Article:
Attorney General Marty Jackley announced today the preliminary autopsy results have been released in connection to the house fire that occurred in Platte, S.D. on Thursday, September 17, 2015. Preliminary autopsy reports indicate that cause and manner of death for Nicole, Kailey, Jaeci, Connor and Michael Westerhuis were homicide by shotgun wounds. Cause of death for Scott Westerhuis was shotgun wound with manner of death as suspected suicide based on the current investigation findings [Attorney General Marty Jackley, press release, 2015.09.21].
Odd—the last time Attorney General Jackley investigated the suicide of a public official in south central South Dakota, it took him a month to issue autopsy results. In that 2013 case, the body and the weapon were found lying on open ground. In this case, in which investigators had to use cadaver-searching dogs to find the remains amidst the burned ruins, the Attorney General was able to issue an official conclusion (e-mailed to the press after 10 p.m.) on the cause of death in less than five days.
Scott Westerhuis had been business manager for Mid-Central Educational Cooperative based in Platte for 15 or 16 years. His wife Nicole worked for the coop as well. Mid-Central and Westerhuis made the news in May when Bob Mercer reported that the Department of Legislative Audit found trouble with Mid-Central’s handling of a 4.3-million-dollar federal grant for the GEAR UP American Indian education program. Schoenfish and Company of Parkston (which employs Rep. Kyle Schoenfish, R-19/Scotland) audited Mid-Central’s FY2014 operations and found material weaknesses but no compliance issues. The report noted that “Errors and omissions were noted in the annual financial statements prepared by cooperative officials. This is the eighth consecutive audit in which similar deficiencies have occurred.”
Mercer indicates that the state Department of Education also caught heck in an audit for lacking strong financial controls over Mid-Central’s administration of those GEAR UP dollars. According to Mid-Central’s December 11, 2014, minutes, the coop overpaid $214,000 over five years on salaries and other expenses and had to pay that money back to the state, which in turn had to pay back the feds. Those salaries included cash for two former state officials:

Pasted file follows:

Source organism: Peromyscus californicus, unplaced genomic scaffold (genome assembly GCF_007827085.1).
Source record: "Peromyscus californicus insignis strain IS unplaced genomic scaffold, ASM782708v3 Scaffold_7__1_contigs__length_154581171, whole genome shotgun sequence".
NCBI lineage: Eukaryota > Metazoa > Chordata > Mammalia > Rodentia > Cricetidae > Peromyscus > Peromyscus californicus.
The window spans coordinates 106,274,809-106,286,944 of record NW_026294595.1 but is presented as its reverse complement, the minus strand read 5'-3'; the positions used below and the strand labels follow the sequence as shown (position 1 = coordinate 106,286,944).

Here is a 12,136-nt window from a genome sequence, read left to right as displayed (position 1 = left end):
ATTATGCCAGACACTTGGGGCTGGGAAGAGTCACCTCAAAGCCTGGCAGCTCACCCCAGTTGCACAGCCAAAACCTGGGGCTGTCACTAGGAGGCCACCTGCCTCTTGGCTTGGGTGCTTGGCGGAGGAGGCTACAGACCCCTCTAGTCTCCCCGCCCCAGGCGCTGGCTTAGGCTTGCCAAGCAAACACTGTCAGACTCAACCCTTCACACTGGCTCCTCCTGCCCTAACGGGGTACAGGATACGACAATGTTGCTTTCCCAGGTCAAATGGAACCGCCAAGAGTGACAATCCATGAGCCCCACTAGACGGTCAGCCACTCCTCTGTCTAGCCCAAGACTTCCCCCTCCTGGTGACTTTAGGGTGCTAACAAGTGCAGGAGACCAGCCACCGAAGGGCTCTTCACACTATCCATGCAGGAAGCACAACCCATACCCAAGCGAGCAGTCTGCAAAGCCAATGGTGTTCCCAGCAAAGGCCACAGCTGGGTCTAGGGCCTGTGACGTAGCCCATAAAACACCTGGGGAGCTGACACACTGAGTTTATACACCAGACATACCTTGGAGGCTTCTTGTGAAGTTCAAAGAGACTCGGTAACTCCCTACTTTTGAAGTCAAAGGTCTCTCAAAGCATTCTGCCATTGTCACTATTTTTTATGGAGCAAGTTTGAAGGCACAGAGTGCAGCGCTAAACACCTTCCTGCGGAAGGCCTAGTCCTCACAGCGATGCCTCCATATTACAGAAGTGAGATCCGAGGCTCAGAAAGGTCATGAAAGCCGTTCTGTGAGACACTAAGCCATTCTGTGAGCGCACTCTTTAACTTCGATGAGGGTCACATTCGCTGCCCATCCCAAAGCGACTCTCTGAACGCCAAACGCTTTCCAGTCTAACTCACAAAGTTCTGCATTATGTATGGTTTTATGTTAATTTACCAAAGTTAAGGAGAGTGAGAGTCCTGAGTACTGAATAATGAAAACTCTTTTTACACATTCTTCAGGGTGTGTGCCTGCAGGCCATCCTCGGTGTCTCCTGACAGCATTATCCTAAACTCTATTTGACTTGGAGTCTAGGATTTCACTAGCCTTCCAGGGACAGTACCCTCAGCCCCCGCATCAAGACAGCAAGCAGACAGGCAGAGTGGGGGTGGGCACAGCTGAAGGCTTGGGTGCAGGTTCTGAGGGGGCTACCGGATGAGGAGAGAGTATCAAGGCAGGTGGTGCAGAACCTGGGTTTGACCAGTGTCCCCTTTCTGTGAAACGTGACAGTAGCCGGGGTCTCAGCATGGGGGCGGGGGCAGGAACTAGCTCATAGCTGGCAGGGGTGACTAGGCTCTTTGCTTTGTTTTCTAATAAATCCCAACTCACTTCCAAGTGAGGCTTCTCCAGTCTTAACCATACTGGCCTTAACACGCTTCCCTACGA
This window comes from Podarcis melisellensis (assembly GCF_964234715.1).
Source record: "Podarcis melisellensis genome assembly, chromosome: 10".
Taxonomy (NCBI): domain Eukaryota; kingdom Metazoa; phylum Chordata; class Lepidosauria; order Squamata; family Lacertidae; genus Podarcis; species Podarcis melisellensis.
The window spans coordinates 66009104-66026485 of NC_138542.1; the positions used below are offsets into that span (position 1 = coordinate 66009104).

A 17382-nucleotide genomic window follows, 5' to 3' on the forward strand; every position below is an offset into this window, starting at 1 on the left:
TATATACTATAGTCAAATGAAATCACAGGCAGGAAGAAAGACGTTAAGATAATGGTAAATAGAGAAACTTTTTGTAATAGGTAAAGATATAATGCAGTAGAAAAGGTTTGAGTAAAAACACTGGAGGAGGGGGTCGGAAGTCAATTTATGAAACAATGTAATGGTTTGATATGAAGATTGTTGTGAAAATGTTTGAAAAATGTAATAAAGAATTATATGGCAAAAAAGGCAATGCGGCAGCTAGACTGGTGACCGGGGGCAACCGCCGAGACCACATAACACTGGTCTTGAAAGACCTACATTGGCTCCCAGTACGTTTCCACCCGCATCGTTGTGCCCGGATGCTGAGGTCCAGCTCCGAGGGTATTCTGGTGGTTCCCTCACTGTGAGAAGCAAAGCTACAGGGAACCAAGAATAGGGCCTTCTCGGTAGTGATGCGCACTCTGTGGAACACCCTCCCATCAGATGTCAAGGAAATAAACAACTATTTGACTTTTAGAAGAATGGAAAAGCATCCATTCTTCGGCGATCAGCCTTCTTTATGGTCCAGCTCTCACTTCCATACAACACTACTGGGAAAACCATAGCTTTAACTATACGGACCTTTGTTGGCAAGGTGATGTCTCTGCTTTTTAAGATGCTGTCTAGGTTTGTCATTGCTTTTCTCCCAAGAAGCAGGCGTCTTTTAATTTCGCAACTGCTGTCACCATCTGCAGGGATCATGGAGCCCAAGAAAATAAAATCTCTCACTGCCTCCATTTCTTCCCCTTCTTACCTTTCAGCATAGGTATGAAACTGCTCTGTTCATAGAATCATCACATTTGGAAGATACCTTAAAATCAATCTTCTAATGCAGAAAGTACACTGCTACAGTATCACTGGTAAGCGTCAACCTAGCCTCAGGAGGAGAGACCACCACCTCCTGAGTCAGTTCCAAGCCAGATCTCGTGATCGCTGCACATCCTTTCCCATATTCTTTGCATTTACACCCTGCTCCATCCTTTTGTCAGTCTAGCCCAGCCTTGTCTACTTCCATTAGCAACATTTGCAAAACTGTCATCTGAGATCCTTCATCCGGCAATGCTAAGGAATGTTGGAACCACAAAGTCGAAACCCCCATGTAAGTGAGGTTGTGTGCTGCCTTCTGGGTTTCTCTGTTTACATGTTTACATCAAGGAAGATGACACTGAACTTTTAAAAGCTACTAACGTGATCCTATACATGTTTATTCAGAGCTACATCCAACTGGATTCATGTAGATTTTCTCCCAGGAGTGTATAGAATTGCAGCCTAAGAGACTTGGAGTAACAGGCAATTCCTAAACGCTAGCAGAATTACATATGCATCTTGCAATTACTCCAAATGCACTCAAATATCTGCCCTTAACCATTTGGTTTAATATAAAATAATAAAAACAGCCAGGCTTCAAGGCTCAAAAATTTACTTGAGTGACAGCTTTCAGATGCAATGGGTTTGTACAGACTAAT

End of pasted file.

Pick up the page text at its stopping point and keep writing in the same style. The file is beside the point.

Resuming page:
The audit also found two prominent advisors on GEAR UP were paid for months when they hadn’t submitted what are known as effort logs showing what they had been working on.
The two were former state Education Secretary Rick Melmer and former state Indian education director Keith Moore. They served in those posts during the previous administration of Gov. Mike Rounds.
Since at least the summer of 2012, Melmer received a stipend of $1,000 per month to serve on the Mid-Central’s GEAR UP committee, and Moore received $4,000 per month to be the committee’s chairman.
Mid-Central submitted their stipends as expenses to be reimbursed by the state Department of Education. The state department, however, didn’t require proof that the two worked.
According to the state audit of the program’s operation for 2014, they didn’t submit effort logs for the first quarter of the 2014 fiscal year covering the months of July, August, and September of 2013. The fiscal year runs July 1 to June 30.
The audit found their first logs were submitted Oct. 28, 2013.
Scott Westerhuis, the Mid-Central business manager, said Thursday that time cards hadn’t been prepared for Melmer and Moore prior to the Oct. 28, 2013, date.
Mid-Central charged the state Department of Education a total of $32,570.83 for Melmer and Moore for that period of nearly four months, according to the audit [Bob Mercer, “SD Audit Finds Unusual Activities in GEAR UP,” Pierre Capital Cournal, 2015.05.19].
Mercer also reported questionable accounting on software purchased for the GEAR UP program.
The audit also questioned whether Mid-Central provided the required matching amount of $3,567,649 for the GEAR UP contract period from Sept. 26, 2012, through Sept. 25, 2013.
Mid-Central in defense claimed $4,000 of value for each of 500 computer software products provided by Microsoft.
The auditors countered that the software was listed for public sale at $499.
The state Department of Education contended in response that each of the Microsoft products was valued at $300,000 per student [Mercer 2015.05.19].
I get the feeling we may be hearing more about this audit of Mid-Central’s and the state’s oversight of this federal money.